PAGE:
Discover the cosmos! Each day a different image or photograph of our fascinating universe is featured, along with a brief explanation written by a professional astronomer.
2008 June 4
Explanation: Bathed in sunlight, the International Space Station (ISS) arced through the evening sky above the town of Lauffen in southern Germany on May 31st. The timing of the bright passage was about 10 minutes after the launch of the Space Shuttle Discovery on the STS-124 mission from Kennedy Space Center, Florida, in the southeastern US. Of course, Discovery was headed toward an orbital rendezvous with the ISS. In chasing after the space station, the shuttle also made a pass over Lauffen just 21 minutes after launch. With a camera fixed to a tripod, astronomer Jürgen Michelberger recorded both magnificent machines streaking overhead in two different time exposures, each about 2 minutes long, and merged them in this composite view. Parallax causes the paths of the ISS (right) and Discovery (near center) to seem to diverge as they were at very different altitudes. Stars (and bright planets) leave two, separated, short trails. The brief, flaring track of an Iridium satellite and faint dotted trail of a passing airplane are also visible. A close inspection will reveal a dim reddish track, the jettisoned external fuel tank, just left of Discovery. Placing your cursor over the picture should help identify some of the features.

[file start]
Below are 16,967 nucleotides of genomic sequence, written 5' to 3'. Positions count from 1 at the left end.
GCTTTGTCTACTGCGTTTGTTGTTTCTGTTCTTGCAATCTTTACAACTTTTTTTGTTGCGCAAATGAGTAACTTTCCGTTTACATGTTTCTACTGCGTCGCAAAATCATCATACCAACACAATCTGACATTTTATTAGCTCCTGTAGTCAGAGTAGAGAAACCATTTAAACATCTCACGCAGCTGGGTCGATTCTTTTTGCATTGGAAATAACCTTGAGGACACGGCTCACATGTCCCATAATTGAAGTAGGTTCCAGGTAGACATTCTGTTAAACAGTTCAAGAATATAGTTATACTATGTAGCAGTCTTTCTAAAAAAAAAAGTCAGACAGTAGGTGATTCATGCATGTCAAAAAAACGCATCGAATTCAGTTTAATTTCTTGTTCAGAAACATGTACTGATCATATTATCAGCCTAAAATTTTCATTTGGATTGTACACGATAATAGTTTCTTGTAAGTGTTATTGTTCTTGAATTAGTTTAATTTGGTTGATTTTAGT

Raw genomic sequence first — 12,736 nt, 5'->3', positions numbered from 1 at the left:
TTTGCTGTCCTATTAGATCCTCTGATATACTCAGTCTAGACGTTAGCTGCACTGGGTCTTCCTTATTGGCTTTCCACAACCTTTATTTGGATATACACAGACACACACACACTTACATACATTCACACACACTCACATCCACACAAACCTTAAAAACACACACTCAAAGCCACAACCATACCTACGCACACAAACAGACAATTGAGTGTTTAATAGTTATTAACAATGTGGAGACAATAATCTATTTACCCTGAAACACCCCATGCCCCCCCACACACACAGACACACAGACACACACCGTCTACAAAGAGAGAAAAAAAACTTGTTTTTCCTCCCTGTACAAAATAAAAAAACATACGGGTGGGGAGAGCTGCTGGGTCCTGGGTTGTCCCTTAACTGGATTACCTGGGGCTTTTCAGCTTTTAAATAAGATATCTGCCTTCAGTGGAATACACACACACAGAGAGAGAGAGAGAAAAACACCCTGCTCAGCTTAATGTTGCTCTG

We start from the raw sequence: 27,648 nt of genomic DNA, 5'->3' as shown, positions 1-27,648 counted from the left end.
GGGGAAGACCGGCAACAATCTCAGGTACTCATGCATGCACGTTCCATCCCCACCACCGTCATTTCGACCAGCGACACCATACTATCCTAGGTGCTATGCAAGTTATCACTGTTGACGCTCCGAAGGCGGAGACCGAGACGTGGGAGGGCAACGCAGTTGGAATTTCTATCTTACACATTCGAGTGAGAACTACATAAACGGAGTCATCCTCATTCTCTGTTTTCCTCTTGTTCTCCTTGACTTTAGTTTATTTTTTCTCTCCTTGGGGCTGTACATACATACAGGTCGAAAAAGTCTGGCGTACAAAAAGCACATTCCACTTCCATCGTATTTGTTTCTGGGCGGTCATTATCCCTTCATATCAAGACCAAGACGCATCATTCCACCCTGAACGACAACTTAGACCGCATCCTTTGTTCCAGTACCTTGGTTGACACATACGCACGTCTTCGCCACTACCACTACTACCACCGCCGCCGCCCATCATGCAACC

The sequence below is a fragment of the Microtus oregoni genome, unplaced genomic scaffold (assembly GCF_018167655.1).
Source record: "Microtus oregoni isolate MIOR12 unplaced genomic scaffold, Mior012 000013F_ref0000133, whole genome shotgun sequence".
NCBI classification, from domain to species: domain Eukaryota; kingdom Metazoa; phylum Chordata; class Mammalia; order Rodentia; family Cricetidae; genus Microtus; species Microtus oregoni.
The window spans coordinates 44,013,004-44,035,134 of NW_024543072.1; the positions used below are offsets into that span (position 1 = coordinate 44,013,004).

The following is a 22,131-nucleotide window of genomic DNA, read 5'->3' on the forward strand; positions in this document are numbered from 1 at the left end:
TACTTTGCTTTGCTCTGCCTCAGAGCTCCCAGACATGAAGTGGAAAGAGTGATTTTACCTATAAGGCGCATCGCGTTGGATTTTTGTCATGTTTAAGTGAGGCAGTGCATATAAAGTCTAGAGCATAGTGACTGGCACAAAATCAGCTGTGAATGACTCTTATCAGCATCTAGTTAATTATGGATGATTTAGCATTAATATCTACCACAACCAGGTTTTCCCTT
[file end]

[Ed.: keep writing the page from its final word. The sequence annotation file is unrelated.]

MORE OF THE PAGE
Authors & editors:
(MTU) & Jerry Bonnell (USRA)
NASA Official: Phillip Newman. Specific rights apply.
A service of: ASD at NASA/GSFC
& Michigan Tech. U.